Business, Features

International professor’s guest lecture talks sustainability abroad

Sustainability and international activism are more relevant than ever in the 21st century, yet the impact of voluntourism — international volunteering — is less discussed.

Boston University’s Global Engineering Brigades, a student organization dedicated to installing water systems in underdeveloped communities, hosted a guest lecture on Nov. 15 about sustainability and international volunteering. COURTESY OF BU GLOBAL ENGINEERING BRIGADES

Global Engineering Brigades at Boston University, a student organization that works to install water systems in the majority world, hosted a Zoom event Nov. 15 to address this topic.

The guest lecture featured Kimberly Samaha, CEO of technology commercialization program Born Global and an adjunct professor at American University of Beirut.

Born Global, based out of Maine, works to innovate in the sectors of food, energy and waste.

Samaha said when finding sustainable solutions, companies should think more critically about what the term “sustainable” actually means and whether that mindset is useful to their business.

“If our goal is just to sustain the mess that we’re in, then let’s just give up right now,’” Samaha said at the event. “The idea now is that we really have to completely change the way we go about doing this stuff.”

In light of the pandemic, Samaha said adapting to a new lifestyle has proven people’s ability to innovate, which she said could be applied to sustainability actions as well.

“A big lesson that [COVID-19] has taught us is that we as humans can radically change our behavior real quick,” Samaha said. “I’m an optimist, but I think that Mother Nature is forcing our hand to the fire on this.”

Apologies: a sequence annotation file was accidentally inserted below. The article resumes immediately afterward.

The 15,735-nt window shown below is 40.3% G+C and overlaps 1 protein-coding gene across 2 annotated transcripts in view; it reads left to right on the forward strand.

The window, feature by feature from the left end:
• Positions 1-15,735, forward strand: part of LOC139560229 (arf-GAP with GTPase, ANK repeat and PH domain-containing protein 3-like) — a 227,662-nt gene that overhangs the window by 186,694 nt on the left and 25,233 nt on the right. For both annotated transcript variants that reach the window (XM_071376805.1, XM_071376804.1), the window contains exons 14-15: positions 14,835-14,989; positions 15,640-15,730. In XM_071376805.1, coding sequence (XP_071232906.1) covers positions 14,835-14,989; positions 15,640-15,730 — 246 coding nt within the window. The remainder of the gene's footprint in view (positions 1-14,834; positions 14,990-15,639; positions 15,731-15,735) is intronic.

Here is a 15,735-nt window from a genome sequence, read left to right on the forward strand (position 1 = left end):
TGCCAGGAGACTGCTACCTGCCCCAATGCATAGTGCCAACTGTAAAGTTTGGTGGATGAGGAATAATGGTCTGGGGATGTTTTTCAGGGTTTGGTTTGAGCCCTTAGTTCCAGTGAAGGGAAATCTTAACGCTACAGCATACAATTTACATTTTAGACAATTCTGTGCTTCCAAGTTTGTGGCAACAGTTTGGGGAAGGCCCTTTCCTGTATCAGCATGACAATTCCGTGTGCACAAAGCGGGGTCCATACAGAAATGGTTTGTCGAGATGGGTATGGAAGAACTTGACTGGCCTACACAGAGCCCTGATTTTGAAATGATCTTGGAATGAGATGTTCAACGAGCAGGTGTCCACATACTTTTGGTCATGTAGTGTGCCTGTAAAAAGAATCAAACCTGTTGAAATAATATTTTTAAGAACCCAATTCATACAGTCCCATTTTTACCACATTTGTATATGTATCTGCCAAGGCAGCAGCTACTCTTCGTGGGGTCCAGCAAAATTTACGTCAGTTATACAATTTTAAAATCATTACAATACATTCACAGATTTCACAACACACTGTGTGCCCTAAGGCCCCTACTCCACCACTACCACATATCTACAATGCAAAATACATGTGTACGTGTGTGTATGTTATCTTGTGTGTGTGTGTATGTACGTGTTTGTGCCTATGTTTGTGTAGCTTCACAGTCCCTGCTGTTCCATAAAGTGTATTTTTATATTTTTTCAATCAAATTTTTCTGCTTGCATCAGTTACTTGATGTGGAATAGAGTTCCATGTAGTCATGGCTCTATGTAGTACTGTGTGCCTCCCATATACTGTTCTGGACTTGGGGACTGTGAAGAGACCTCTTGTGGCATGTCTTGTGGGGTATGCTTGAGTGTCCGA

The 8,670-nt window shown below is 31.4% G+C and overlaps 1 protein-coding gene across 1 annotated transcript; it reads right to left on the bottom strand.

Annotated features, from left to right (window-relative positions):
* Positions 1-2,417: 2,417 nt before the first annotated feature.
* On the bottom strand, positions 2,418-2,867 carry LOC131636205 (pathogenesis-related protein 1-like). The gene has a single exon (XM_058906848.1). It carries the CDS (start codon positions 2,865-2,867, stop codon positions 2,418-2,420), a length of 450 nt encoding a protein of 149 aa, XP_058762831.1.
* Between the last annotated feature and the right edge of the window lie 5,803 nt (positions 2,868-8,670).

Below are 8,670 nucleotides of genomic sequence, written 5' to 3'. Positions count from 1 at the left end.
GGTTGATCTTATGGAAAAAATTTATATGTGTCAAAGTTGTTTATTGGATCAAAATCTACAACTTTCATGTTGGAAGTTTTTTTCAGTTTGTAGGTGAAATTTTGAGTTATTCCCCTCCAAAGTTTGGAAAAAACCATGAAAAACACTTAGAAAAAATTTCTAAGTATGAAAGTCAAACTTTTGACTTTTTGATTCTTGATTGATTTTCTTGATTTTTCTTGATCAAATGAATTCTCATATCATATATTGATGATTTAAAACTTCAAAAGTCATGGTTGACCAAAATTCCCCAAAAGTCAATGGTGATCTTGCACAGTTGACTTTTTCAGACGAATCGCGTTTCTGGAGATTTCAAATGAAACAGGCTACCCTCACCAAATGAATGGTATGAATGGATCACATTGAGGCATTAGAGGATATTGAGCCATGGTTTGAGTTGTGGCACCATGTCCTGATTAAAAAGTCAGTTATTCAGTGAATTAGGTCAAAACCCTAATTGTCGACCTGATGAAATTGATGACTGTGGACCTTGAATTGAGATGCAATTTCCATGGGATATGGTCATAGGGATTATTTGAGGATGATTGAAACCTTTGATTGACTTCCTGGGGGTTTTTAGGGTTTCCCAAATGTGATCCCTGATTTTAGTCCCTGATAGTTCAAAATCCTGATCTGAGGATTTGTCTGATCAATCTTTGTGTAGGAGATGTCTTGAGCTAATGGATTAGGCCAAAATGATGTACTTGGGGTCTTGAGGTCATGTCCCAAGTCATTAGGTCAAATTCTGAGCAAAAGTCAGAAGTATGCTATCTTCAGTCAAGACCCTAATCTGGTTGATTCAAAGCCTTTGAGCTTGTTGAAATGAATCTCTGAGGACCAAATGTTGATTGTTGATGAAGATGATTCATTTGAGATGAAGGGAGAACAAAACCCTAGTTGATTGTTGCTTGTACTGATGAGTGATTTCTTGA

Taking real actions to rejuvenate the environment is also the main mission of BU’s Global Engineering Brigades, said co-President Macie Monborne, a senior in the College of Engineering.

Monborne said the service chapter, part of the larger Global Brigades organization, has focused on neighborhoods in Honduras, where it typically travels each year to implement clean water infrastructure. To take those trips, however, the group fundraises the expenses itself to send some 20 people abroad.

“We have to fund them ourselves, so ideally, we have a pretty high goal for the year,” Monborne said. “It goes to Global Brigades, so they use it for either the piping systems, whatever is needed for the community, as well as taking care of us while we’re on brigade.”

Co-president Luiza DaMotta, a senior in the College of Engineering, said she was motivated to host the lecture after interning at Born Global over the summer, during which she interacted with Samaha and her work.

“I found Dr. Samaha to be very approachable and easy to work with,” DaMotta said in an interview. “I thought it’d be really good for her to be one of our speakers, and I think the topics were very connected to our group in general.”

DaMotta said she is passionate about fostering lively discussions on sustainability, and was glad the club could introduce members to a new company.

“I think the main thing is just awareness in general of sustainability and the planet and taking care of it, and our part and how we can contribute,” DaMotta said. “I think that’s really important no matter who you are.”

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